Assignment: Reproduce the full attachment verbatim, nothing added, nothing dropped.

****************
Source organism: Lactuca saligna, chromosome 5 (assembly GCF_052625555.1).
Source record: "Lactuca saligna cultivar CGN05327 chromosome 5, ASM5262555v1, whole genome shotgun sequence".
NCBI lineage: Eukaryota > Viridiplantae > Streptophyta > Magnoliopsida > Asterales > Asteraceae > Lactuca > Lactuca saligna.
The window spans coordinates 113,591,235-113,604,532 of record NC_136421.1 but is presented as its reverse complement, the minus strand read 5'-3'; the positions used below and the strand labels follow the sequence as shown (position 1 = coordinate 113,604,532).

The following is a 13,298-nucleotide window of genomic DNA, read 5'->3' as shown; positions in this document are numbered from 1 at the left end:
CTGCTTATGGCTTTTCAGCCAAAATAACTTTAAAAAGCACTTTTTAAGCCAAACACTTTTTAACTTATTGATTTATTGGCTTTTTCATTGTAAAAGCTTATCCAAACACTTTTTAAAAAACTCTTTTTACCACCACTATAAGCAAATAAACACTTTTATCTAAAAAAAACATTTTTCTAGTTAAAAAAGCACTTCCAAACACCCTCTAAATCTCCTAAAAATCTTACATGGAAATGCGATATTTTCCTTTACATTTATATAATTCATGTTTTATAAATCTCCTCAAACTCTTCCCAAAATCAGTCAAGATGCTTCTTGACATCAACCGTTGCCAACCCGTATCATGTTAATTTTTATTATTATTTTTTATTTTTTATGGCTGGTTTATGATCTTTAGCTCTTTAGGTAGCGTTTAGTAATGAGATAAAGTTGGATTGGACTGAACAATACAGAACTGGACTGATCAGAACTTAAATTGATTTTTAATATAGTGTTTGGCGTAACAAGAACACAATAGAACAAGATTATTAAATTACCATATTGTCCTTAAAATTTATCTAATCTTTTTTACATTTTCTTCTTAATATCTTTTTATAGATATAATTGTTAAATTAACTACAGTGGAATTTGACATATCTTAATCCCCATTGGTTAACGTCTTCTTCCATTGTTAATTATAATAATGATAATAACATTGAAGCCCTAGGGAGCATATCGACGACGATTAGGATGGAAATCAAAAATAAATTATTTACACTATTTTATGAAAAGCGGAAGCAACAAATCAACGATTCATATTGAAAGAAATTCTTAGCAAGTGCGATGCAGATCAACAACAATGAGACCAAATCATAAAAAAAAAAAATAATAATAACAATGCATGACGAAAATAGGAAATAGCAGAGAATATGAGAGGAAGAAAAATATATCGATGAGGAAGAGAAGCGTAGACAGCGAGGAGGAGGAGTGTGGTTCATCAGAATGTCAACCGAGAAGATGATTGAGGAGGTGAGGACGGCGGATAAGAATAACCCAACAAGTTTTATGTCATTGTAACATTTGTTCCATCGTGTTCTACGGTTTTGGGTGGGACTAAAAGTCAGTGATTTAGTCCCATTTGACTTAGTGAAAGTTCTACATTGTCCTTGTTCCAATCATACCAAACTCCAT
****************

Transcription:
Source organism: Lactuca saligna, chromosome 5 (assembly GCF_052625555.1).
Source record: "Lactuca saligna cultivar CGN05327 chromosome 5, ASM5262555v1, whole genome shotgun sequence".
NCBI lineage: Eukaryota > Viridiplantae > Streptophyta > Magnoliopsida > Asterales > Asteraceae > Lactuca > Lactuca saligna.
The window spans coordinates 113,591,235-113,604,532 of record NC_136421.1 but is presented as its reverse complement, the minus strand read 5'-3'; the positions used below and the strand labels follow the sequence as shown (position 1 = coordinate 113,604,532).

The following is a 13,298-nucleotide window of genomic DNA, read 5'->3' as shown; positions in this document are numbered from 1 at the left end:
CTGCTTATGGCTTTTCAGCCAAAATAACTTTAAAAAGCACTTTTTAAGCCAAACACTTTTTAACTTATTGATTTATTGGCTTTTTCATTGTAAAAGCTTATCCAAACACTTTTTAAAAAACTCTTTTTACCACCACTATAAGCAAATAAACACTTTTATCTAAAAAAAACATTTTTCTAGTTAAAAAAGCACTTCCAAACACCCTCTAAATCTCCTAAAAATCTTACATGGAAATGCGATATTTTCCTTTACATTTATATAATTCATGTTTTATAAATCTCCTCAAACTCTTCCCAAAATCAGTCAAGATGCTTCTTGACATCAACCGTTGCCAACCCGTATCATGTTAATTTTTATTATTATTTTTTATTTTTTATGGCTGGTTTATGATCTTTAGCTCTTTAGGTAGCGTTTAGTAATGAGATAAAGTTGGATTGGACTGAACAATACAGAACTGGACTGATCAGAACTTAAATTGATTTTTAATATAGTGTTTGGCGTAACAAGAACACAATAGAACAAGATTATTAAATTACCATATTGTCCTTAAAATTTATCTAATCTTTTTTACATTTTCTTCTTAATATCTTTTTATAGATATAATTGTTAAATTAACTACAGTGGAATTTGACATATCTTAATCCCCATTGGTTAACGTCTTCTTCCATTGTTAATTATAATAATGATAATAACATTGAAGCCCTAGGGAGCATATCGACGACGATTAGGATGGAAATCAAAAATAAATTATTTACACTATTTTATGAAAAGCGGAAGCAACAAATCAACGATTCATATTGAAAGAAATTCTTAGCAAGTGCGATGCAGATCAACAACAATGAGACCAAATCATAAAAAAAAAAAATAATAATAACAATGCATGACGAAAATAGGAAATAGCAGAGAATATGAGAGGAAGAAAAATATATCGATGAGGAAGAGAAGCGTAGACAGCGAGGAGGAGGAGTGTGGTTCATCAGAATGTCAACCGAGAAGATGATTGAGGAGGTGAGGACGGCGGATAAGAATAACCCAACAAGTTTTATGTCATTGTAACATTTGTTCCATCGTGTTCTACGGTTTTGGGTGGGACTAAAAGTCAGTGATTTAGTCCCATTTGACTTAGTGAAAGTTCTACATTGTCCTTGTTCCAATCATACCAAACTCCAT